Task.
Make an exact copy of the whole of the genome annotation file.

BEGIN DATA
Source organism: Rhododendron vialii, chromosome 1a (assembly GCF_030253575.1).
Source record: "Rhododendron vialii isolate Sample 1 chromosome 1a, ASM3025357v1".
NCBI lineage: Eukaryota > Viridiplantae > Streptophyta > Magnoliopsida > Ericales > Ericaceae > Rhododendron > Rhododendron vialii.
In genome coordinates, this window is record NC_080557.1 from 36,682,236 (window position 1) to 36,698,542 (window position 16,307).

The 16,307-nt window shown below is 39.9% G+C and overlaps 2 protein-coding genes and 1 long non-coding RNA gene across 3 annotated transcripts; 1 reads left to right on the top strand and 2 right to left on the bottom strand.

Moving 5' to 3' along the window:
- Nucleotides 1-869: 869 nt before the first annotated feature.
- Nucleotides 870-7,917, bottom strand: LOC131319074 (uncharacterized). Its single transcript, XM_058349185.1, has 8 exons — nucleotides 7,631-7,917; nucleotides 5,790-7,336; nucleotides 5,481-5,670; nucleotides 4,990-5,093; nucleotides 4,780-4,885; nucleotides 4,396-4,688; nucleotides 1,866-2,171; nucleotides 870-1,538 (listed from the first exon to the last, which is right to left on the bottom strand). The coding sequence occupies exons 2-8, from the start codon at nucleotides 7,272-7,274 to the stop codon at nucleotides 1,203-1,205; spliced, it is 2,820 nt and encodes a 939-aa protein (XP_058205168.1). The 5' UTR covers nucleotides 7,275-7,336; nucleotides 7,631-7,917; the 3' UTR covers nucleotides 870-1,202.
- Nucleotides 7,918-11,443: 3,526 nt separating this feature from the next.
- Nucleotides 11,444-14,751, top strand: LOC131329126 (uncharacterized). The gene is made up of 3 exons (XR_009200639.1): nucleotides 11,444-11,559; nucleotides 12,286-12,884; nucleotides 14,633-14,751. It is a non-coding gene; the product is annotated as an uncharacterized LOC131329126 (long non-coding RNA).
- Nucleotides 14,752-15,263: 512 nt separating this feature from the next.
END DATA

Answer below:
Source organism: Rhododendron vialii, chromosome 1a (assembly GCF_030253575.1).
Source record: "Rhododendron vialii isolate Sample 1 chromosome 1a, ASM3025357v1".
NCBI lineage: Eukaryota > Viridiplantae > Streptophyta > Magnoliopsida > Ericales > Ericaceae > Rhododendron > Rhododendron vialii.
In genome coordinates, this window is record NC_080557.1 from 36,682,236 (window position 1) to 36,698,542 (window position 16,307).

The 16,307-nt window shown below is 39.9% G+C and overlaps 2 protein-coding genes and 1 long non-coding RNA gene across 3 annotated transcripts; 1 reads left to right on the top strand and 2 right to left on the bottom strand.

Moving 5' to 3' along the window:
- Nucleotides 1-869: 869 nt before the first annotated feature.
- Nucleotides 870-7,917, bottom strand: LOC131319074 (uncharacterized). Its single transcript, XM_058349185.1, has 8 exons — nucleotides 7,631-7,917; nucleotides 5,790-7,336; nucleotides 5,481-5,670; nucleotides 4,990-5,093; nucleotides 4,780-4,885; nucleotides 4,396-4,688; nucleotides 1,866-2,171; nucleotides 870-1,538 (listed from the first exon to the last, which is right to left on the bottom strand). The coding sequence occupies exons 2-8, from the start codon at nucleotides 7,272-7,274 to the stop codon at nucleotides 1,203-1,205; spliced, it is 2,820 nt and encodes a 939-aa protein (XP_058205168.1). The 5' UTR covers nucleotides 7,275-7,336; nucleotides 7,631-7,917; the 3' UTR covers nucleotides 870-1,202.
- Nucleotides 7,918-11,443: 3,526 nt separating this feature from the next.
- Nucleotides 11,444-14,751, top strand: LOC131329126 (uncharacterized). The gene is made up of 3 exons (XR_009200639.1): nucleotides 11,444-11,559; nucleotides 12,286-12,884; nucleotides 14,633-14,751. It is a non-coding gene; the product is annotated as an uncharacterized LOC131329126 (long non-coding RNA).
- Nucleotides 14,752-15,263: 512 nt separating this feature from the next.